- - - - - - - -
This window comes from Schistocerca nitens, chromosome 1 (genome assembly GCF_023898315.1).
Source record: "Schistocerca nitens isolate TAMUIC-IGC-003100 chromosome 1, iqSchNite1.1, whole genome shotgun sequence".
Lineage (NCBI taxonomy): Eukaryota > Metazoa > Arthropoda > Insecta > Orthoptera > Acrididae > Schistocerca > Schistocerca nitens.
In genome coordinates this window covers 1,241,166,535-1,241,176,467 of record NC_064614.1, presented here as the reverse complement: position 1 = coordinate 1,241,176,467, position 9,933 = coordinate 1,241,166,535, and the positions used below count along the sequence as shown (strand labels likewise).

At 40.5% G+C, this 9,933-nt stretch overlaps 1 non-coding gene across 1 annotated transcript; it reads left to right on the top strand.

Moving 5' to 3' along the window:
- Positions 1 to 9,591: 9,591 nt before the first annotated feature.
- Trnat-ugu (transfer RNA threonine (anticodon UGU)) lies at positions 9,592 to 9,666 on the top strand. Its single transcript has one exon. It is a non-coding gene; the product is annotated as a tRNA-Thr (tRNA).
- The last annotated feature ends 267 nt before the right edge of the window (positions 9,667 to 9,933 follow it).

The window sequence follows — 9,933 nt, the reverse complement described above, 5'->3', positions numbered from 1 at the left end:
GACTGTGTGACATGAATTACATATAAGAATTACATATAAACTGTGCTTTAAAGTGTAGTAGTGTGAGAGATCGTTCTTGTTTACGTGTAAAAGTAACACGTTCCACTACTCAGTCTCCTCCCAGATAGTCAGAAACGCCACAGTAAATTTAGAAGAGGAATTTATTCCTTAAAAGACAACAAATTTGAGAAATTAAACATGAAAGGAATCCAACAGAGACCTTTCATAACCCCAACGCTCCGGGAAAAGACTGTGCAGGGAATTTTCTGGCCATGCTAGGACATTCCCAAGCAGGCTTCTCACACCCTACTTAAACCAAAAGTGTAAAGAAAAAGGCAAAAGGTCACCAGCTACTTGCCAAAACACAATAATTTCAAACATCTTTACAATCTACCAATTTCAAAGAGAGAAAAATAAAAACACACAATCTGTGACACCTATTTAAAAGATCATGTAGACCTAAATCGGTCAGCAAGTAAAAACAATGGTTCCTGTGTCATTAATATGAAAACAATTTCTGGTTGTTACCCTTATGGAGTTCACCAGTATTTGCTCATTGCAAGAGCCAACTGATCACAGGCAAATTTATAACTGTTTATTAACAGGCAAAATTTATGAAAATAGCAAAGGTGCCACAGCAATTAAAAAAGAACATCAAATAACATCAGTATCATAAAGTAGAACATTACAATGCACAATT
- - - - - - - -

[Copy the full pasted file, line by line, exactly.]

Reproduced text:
This window comes from Schistocerca nitens, chromosome 1 (genome assembly GCF_023898315.1).
Source record: "Schistocerca nitens isolate TAMUIC-IGC-003100 chromosome 1, iqSchNite1.1, whole genome shotgun sequence".
Lineage (NCBI taxonomy): Eukaryota > Metazoa > Arthropoda > Insecta > Orthoptera > Acrididae > Schistocerca > Schistocerca nitens.
In genome coordinates this window covers 1,241,166,535-1,241,176,467 of record NC_064614.1, presented here as the reverse complement: position 1 = coordinate 1,241,176,467, position 9,933 = coordinate 1,241,166,535, and the positions used below count along the sequence as shown (strand labels likewise).

At 40.5% G+C, this 9,933-nt stretch overlaps 1 non-coding gene across 1 annotated transcript; it reads left to right on the top strand.

Moving 5' to 3' along the window:
- Positions 1 to 9,591: 9,591 nt before the first annotated feature.
- Trnat-ugu (transfer RNA threonine (anticodon UGU)) lies at positions 9,592 to 9,666 on the top strand. Its single transcript has one exon. It is a non-coding gene; the product is annotated as a tRNA-Thr (tRNA).
- The last annotated feature ends 267 nt before the right edge of the window (positions 9,667 to 9,933 follow it).

The window sequence follows — 9,933 nt, the reverse complement described above, 5'->3', positions numbered from 1 at the left end:
GACTGTGTGACATGAATTACATATAAGAATTACATATAAACTGTGCTTTAAAGTGTAGTAGTGTGAGAGATCGTTCTTGTTTACGTGTAAAAGTAACACGTTCCACTACTCAGTCTCCTCCCAGATAGTCAGAAACGCCACAGTAAATTTAGAAGAGGAATTTATTCCTTAAAAGACAACAAATTTGAGAAATTAAACATGAAAGGAATCCAACAGAGACCTTTCATAACCCCAACGCTCCGGGAAAAGACTGTGCAGGGAATTTTCTGGCCATGCTAGGACATTCCCAAGCAGGCTTCTCACACCCTACTTAAACCAAAAGTGTAAAGAAAAAGGCAAAAGGTCACCAGCTACTTGCCAAAACACAATAATTTCAAACATCTTTACAATCTACCAATTTCAAAGAGAGAAAAATAAAAACACACAATCTGTGACACCTATTTAAAAGATCATGTAGACCTAAATCGGTCAGCAAGTAAAAACAATGGTTCCTGTGTCATTAATATGAAAACAATTTCTGGTTGTTACCCTTATGGAGTTCACCAGTATTTGCTCATTGCAAGAGCCAACTGATCACAGGCAAATTTATAACTGTTTATTAACAGGCAAAATTTATGAAAATAGCAAAGGTGCCACAGCAATTAAAAAAGAACATCAAATAACATCAGTATCATAAAGTAGAACATTACAATGCACAATT